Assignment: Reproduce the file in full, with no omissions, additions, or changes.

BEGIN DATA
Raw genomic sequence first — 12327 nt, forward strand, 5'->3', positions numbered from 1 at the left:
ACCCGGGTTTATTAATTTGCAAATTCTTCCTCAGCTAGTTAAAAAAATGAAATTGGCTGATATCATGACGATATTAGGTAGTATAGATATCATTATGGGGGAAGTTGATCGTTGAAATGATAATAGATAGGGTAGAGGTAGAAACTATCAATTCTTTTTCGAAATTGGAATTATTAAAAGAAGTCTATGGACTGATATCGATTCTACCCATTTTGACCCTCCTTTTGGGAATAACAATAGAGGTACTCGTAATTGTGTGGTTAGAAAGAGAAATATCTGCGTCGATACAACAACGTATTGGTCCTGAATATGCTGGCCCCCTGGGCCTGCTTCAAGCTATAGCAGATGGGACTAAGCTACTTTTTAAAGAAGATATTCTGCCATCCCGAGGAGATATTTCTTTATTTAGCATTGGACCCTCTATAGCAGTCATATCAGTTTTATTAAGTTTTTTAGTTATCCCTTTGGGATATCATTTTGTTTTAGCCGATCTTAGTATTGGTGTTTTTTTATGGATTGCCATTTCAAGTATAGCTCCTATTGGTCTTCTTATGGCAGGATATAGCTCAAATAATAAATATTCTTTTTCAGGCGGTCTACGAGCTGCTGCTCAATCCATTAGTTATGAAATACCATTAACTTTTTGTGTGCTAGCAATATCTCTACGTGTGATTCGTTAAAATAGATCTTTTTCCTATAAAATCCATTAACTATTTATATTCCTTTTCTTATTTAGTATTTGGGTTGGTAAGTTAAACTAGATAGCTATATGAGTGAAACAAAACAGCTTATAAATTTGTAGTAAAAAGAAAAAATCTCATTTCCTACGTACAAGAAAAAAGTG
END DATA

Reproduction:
Raw genomic sequence first — 12327 nt, forward strand, 5'->3', positions numbered from 1 at the left:
ACCCGGGTTTATTAATTTGCAAATTCTTCCTCAGCTAGTTAAAAAAATGAAATTGGCTGATATCATGACGATATTAGGTAGTATAGATATCATTATGGGGGAAGTTGATCGTTGAAATGATAATAGATAGGGTAGAGGTAGAAACTATCAATTCTTTTTCGAAATTGGAATTATTAAAAGAAGTCTATGGACTGATATCGATTCTACCCATTTTGACCCTCCTTTTGGGAATAACAATAGAGGTACTCGTAATTGTGTGGTTAGAAAGAGAAATATCTGCGTCGATACAACAACGTATTGGTCCTGAATATGCTGGCCCCCTGGGCCTGCTTCAAGCTATAGCAGATGGGACTAAGCTACTTTTTAAAGAAGATATTCTGCCATCCCGAGGAGATATTTCTTTATTTAGCATTGGACCCTCTATAGCAGTCATATCAGTTTTATTAAGTTTTTTAGTTATCCCTTTGGGATATCATTTTGTTTTAGCCGATCTTAGTATTGGTGTTTTTTTATGGATTGCCATTTCAAGTATAGCTCCTATTGGTCTTCTTATGGCAGGATATAGCTCAAATAATAAATATTCTTTTTCAGGCGGTCTACGAGCTGCTGCTCAATCCATTAGTTATGAAATACCATTAACTTTTTGTGTGCTAGCAATATCTCTACGTGTGATTCGTTAAAATAGATCTTTTTCCTATAAAATCCATTAACTATTTATATTCCTTTTCTTATTTAGTATTTGGGTTGGTAAGTTAAACTAGATAGCTATATGAGTGAAACAAAACAGCTTATAAATTTGTAGTAAAAAGAAAAAATCTCATTTCCTACGTACAAGAAAAAAGTG